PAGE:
At the Viewbox: Foreign Body Masquerading as a Lesion in the Mouth

pdf path

Foreign Body Masquerading as a Lesion in the Mouth

A 7-year-old girl presented for a low dose noncontrast computed tomography (CT) of the paranasal sinuses for chronic cough. During immediate review of the images, there was a partially visualized ovoid, high attenuation, apparent mass in the left buccal soft tissues adjacent to the mandibular body (A). After discussion with the patient and parent, a repeat CT with intravenous contrast was recommended and obtained. The repeat scan failed to demonstrate a lesion at the region of interest (B). The technologist noted that the child had expelled an object from her mouth into the trash can between the 2 studies. Further discussions revealed that the patient had a cough drop in her mouth to prevent coughing during the initial scan and subsequently discarded it. The cough drop was retrieved, placed in a cup of water, and CT images were obtained, demonstrating a high-attenuating ovoid object, identical to the “mass” initially seen (C).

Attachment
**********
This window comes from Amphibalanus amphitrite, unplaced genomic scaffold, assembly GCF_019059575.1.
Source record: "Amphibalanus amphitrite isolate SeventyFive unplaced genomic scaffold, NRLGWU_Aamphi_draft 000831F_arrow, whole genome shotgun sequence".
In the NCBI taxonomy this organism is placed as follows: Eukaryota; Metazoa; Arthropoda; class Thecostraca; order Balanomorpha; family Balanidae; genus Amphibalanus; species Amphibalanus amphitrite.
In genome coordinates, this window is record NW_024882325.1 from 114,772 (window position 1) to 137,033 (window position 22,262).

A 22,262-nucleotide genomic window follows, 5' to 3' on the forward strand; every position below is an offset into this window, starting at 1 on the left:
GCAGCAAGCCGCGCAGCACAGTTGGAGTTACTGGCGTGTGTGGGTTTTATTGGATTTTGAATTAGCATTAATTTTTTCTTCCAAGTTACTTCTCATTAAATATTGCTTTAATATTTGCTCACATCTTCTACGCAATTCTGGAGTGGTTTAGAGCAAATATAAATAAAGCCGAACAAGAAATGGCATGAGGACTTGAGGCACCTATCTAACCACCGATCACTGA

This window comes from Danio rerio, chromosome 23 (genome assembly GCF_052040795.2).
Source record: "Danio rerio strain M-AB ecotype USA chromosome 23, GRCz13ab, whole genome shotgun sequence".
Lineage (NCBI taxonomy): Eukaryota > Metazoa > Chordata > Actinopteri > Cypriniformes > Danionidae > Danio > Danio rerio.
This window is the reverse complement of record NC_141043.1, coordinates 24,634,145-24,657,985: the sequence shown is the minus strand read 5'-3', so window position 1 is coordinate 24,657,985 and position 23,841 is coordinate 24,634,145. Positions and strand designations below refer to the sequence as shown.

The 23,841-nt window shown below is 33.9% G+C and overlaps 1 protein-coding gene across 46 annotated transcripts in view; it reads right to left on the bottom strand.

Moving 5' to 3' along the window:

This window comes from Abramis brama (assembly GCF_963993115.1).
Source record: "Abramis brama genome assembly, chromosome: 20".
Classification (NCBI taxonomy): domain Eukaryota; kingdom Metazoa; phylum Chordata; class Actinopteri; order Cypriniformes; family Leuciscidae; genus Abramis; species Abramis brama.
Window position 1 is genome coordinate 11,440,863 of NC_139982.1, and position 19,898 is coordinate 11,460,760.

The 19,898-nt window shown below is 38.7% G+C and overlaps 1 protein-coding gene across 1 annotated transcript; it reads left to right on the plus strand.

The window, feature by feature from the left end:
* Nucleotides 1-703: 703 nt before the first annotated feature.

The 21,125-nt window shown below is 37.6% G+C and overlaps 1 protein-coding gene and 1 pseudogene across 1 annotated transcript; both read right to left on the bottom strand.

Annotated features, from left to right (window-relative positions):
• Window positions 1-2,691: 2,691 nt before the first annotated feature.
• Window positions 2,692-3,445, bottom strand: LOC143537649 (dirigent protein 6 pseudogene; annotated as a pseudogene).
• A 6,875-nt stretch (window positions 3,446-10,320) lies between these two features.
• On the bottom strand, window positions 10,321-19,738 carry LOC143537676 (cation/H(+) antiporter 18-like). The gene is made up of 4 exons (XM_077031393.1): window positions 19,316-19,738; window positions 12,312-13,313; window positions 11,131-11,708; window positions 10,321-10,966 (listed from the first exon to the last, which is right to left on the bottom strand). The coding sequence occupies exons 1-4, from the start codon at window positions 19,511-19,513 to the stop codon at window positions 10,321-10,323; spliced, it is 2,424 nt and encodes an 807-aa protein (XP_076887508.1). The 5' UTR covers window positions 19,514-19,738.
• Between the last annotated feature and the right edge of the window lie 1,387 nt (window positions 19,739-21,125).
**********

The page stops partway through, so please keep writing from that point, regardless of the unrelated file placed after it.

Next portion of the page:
Foreign bodies may be encountered in the oral cavity in a variety of clinical scenarios (ingested, iatrogenic, etc.).1 It is important to consider a foreign body in the mouth masquerading as a lesion, as comestible intraoral foreign bodies may be mistaken for pathology.2

References

  1. Reginelli A, Santagata M, Urraro F, et al. Foreign bodies in the maxillofacial region: assessment with multidetector computed tomography. Semin Ultrasound CT MR 2015;36(1):2-7.
  2. McDermott M, Branstetter BF, Escott EJ. What’s in your mouth? The CT appearance of comestible intraoral foreign bodies. Am J Neuroradiol 2008;29(8):1552-1555.
Back To Top

Alexander A, Naffaa L.  At the Viewbox: Foreign Body Masquerading as a Lesion in the Mouth.  J Am Osteopath Coll Radiol.  2016;5(1):31.

About the Author

Alan Alexander, M.D., M.Sc., Lena Naffaa, M.D.

Alan Alexander, M.D., M.Sc., Lena Naffaa, M.D.

Dr. Alexander is with the Aultman/Mercy/NEOMED Radiology Residency Program, Canton, OH and Dr. Naffaa works with the Department of Radiology, Akron Children’s Hospital, Akron, OH.


 

Copyright © The American College of Osteopathic Radiology 2017